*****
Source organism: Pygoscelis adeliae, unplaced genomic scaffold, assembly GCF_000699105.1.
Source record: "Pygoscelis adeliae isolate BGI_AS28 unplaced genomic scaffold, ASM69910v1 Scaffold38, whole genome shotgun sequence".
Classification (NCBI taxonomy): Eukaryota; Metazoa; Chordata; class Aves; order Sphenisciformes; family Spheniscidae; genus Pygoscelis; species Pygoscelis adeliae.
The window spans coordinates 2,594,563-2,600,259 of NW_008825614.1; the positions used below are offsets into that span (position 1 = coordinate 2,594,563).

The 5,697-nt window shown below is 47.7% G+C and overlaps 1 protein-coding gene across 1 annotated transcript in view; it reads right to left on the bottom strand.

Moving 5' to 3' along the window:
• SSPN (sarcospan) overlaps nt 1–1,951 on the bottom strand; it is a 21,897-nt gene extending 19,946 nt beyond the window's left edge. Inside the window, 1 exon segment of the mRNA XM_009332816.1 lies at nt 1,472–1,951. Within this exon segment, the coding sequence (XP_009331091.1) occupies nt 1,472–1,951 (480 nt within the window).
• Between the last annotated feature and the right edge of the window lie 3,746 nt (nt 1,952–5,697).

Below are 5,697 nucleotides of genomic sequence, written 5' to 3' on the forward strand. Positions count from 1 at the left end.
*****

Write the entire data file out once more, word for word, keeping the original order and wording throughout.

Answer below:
Source organism: Pygoscelis adeliae, unplaced genomic scaffold, assembly GCF_000699105.1.
Source record: "Pygoscelis adeliae isolate BGI_AS28 unplaced genomic scaffold, ASM69910v1 Scaffold38, whole genome shotgun sequence".
Classification (NCBI taxonomy): Eukaryota; Metazoa; Chordata; class Aves; order Sphenisciformes; family Spheniscidae; genus Pygoscelis; species Pygoscelis adeliae.
The window spans coordinates 2,594,563-2,600,259 of NW_008825614.1; the positions used below are offsets into that span (position 1 = coordinate 2,594,563).

The 5,697-nt window shown below is 47.7% G+C and overlaps 1 protein-coding gene across 1 annotated transcript in view; it reads right to left on the bottom strand.

Moving 5' to 3' along the window:
• SSPN (sarcospan) overlaps nt 1–1,951 on the bottom strand; it is a 21,897-nt gene extending 19,946 nt beyond the window's left edge. Inside the window, 1 exon segment of the mRNA XM_009332816.1 lies at nt 1,472–1,951. Within this exon segment, the coding sequence (XP_009331091.1) occupies nt 1,472–1,951 (480 nt within the window).
• Between the last annotated feature and the right edge of the window lie 3,746 nt (nt 1,952–5,697).

Below are 5,697 nucleotides of genomic sequence, written 5' to 3' on the forward strand. Positions count from 1 at the left end.